What did you recently finish reading?
What do you think you’ll read next?

Note: For users of Blogspot blogs, I’m unable to comment on your posts as a WordPress blogger unless you’ve enabled Name/URL comments. This is a known WordPress/Blogspot issue. Please consider enabling this to participate more fully in the community.


SparrowCurrently reading: It’s been great to work on Harry Potter y el misterio del príncipe (Half-Blood Prince) by J.K. Rowling lately. I love this story and there’s so much I’ve forgotten since I last read it. I’m half way through now!
I wasn’t doing too well with A Clash of Kings by George R.R. Martin and then I lost the hold! I still have the physical audiobook but I have to finish Child 44 first so as of now, this one is unfortunately on hold.
I don’t think I’ve read any of In the Garden of Beasts by Erik Larson since last week. Being on vacation slowed that down a lot. If you’ve been here a while, you know I’m slow on ebooks anyway. This one will take a while.
Slow progress still on Child 44 by Tom Rob Smith. I’m still not enjoying it much at all. The narrator does a terrible Russian accent for each character and I can’t see any semblance of a plot yet. It’s very meandering and there were two prologues which turned me off right away.
While I’m waiting to get A Clash of Kings back (again), I started listening to Silver Sparrow by Tayari Jones. This is a book that appeared on the book calendar I had in 2013 that grew my list exponentially. I’m glad I found it on eaudio.

Texts from JaneRecently finished: Hoping my loss of Martin would only be 24 hours while the system reset, I took Mallory Ortberg’s Texts from Jane Eyre with me on a business trip. It was really fun and passed the hour drive quickly. Review to come next week.

Two reviews to share! I posted my thoughts on Slaughterhouse-Five by Kurt Vonnegut on Friday. I liked it enough though I probably would have liked it more had I read it in a shorter time-span. Three out of Five stars.
I also reviewed Norwegian by Night by Derek B. Miller while I loved. I’m excited to talk to my book club about this one in a few weeks and see if anyone else felt the same.

VirginReading Next: Next will likely be The Virgin Blue by Tracey Chevalier for my book club. This is one I’ve had on my shelf for a while because I’m a fan of Chevalier’s books. I suggested it for the book club and they said yes! Hahaha! I’m hoping to finish Potter before I start this, but no promises with how long it takes me to get through one of those in Spanish.


Leave a comment with your link and a comment (if you’re so inclined). Take a look at the other participant links in the comments and look at what others are reading.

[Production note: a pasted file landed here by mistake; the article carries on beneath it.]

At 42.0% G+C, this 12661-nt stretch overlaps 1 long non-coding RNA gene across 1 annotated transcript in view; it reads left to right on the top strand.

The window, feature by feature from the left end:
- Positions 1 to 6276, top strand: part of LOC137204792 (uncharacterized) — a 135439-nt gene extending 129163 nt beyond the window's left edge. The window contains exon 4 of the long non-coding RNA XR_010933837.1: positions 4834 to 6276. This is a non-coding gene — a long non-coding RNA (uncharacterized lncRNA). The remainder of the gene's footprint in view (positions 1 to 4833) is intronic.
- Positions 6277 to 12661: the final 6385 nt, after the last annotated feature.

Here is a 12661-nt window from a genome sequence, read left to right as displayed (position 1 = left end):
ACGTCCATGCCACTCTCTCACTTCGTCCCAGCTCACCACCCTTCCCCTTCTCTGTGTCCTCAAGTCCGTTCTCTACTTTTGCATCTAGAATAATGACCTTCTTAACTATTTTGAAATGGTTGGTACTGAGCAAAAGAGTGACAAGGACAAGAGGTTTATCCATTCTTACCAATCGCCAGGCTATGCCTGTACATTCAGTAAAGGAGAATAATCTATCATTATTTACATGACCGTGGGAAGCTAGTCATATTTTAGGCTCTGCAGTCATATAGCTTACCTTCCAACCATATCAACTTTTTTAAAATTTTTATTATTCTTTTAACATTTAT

Have any opinions on these choices?

Until next time, write on.

You can follow me on GoodreadsFacebookTwitterPinterest, and Instagram. I’m available via email at SamAStevensWriter@gmail.com. And as always, feel free to leave a comment!

Friday 56, 6-February-2015

6 Feb

Welcome to the ‘too much snow’ edition of The Friday 56 hosted by Freda on Freda’s Voice. Head on over there and check out the other participating blogs.

Friday 56

The way this meme works is pretty simple. If you want to join in, head over to Freda’s blog and add your link.

Rules:
*Grab a book, any book (I grab the one I’m currently reading)
*Turn to page 56 or 56% in your eReader
*Find any sentence, (or few, just don’t spoil it) that grab you.
*Post it.

I haven’t cracked a new physical book this week and I’m so early in my eBook that I don’t want to look at 56% and have anything ruined, so I grabbed a book off my shelf. This week it’s Girl With a Pearl Earring by Tracy Chevalier. If you haven’t read this one, I recommend it, especially if you like historical fiction. Here’s page 56:

Catharina had little will to climb the stairs these days, but I wondered what Maria Thins, or Cornelia, or anyone would think if they saw us.

This is a great quote and comes during a turning point between Griet (the narrator) and her employer. There was always the undertone of a sexual relationship between the two but I think this quote shows that it’s all based in how Griet is afraid people will perceive them, not how they actually behave. Or maybe I’m not remembering right. Anyone who can correct me?

Until next time, write on.

You can follow me on Goodreads, Facebook, Twitter, Pinterest, and Instagram. I’m available via email at SamAStevensWriter@gmail.com. And as always, feel free to leave a comment!

My Favorite Authors Across Genres

27 Nov

Asking a reader who their favorite author is usually feels like picking a favorite child (I’m assuming, I have no children, this is what I’ve been told). So, instead, I’ll tell you about my favorite authors for each genre that I read, long one or two runners-up who are worthy of mention.

This list is a bit short. I realized I’m not much of a repeat-reader as far as reading multiple books from an author. Unless it’s a series, which you’ll see a bit below. I like variety, some say it’s the spice of life.

Action: Steig Larsson

Contemporary Fiction: Khaled Hosseini

General Fiction: John Irving

Historical Fiction: Phillipa Gregory
Honorable Mention: Tracy Chevalier

Non-Fiction: A.J. Jacobs

Young Adult: J.K. Rowling (are you really surprised?)
Honorable Mention: S.E. Hinton

If I have to pick overall, I usually say John Irving. He gets a little repetitive if you read him a lot, but I love his storytelling style.

Who are your favorite writers? What other genres would you have chosen? Anyone I should read? Leave a comment and let me know!